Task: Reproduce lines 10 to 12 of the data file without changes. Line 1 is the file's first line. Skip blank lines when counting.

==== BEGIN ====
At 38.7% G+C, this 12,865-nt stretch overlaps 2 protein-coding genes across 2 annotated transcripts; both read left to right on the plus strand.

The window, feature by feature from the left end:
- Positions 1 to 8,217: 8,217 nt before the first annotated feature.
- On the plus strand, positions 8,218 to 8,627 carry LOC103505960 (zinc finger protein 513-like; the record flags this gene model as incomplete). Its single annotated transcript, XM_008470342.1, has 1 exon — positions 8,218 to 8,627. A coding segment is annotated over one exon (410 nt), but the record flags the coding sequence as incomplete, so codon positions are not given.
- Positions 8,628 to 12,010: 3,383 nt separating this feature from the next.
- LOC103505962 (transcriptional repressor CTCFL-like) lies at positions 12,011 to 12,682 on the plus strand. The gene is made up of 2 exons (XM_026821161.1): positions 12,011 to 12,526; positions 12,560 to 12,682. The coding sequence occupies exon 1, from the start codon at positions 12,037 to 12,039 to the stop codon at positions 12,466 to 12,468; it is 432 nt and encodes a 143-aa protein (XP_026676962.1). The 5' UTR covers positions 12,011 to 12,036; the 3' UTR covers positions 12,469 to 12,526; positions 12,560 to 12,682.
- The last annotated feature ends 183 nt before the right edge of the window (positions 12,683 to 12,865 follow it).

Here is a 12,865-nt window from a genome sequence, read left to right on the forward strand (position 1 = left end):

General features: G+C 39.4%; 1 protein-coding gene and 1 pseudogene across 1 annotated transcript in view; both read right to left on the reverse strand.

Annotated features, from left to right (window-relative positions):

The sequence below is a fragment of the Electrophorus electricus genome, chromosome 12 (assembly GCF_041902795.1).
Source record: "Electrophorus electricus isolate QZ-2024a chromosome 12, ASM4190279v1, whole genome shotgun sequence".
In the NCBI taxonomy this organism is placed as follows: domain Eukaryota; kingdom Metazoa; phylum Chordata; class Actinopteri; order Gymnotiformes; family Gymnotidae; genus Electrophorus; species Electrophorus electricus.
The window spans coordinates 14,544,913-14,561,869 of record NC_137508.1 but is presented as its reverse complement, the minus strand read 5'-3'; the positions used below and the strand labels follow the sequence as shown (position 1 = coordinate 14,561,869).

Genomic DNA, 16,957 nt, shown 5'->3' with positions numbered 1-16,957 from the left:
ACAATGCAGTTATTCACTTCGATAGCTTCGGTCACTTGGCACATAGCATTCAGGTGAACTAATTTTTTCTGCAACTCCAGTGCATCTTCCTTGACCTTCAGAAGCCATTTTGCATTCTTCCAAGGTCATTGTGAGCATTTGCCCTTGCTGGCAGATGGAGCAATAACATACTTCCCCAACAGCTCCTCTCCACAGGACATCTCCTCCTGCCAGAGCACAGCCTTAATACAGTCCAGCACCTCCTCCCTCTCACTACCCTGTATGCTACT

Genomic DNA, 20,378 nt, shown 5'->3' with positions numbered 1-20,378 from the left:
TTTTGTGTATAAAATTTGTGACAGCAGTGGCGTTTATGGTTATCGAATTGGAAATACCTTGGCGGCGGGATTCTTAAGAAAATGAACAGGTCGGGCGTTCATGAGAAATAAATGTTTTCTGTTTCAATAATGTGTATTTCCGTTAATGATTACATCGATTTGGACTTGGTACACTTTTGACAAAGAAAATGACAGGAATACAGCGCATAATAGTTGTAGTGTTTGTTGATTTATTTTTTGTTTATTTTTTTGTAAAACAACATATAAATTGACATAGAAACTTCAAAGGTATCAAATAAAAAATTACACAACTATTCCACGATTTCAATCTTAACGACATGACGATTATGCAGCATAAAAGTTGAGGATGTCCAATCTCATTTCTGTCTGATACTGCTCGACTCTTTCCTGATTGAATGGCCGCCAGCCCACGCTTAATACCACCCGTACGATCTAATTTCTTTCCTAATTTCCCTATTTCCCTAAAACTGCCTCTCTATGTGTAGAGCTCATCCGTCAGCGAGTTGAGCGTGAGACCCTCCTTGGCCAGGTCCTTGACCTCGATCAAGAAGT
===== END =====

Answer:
Annotated features, from left to right (window-relative positions):

The sequence below is a fragment of the Electrophorus electricus genome, chromosome 12 (assembly GCF_041902795.1).
Source record: "Electrophorus electricus isolate QZ-2024a chromosome 12, ASM4190279v1, whole genome shotgun sequence".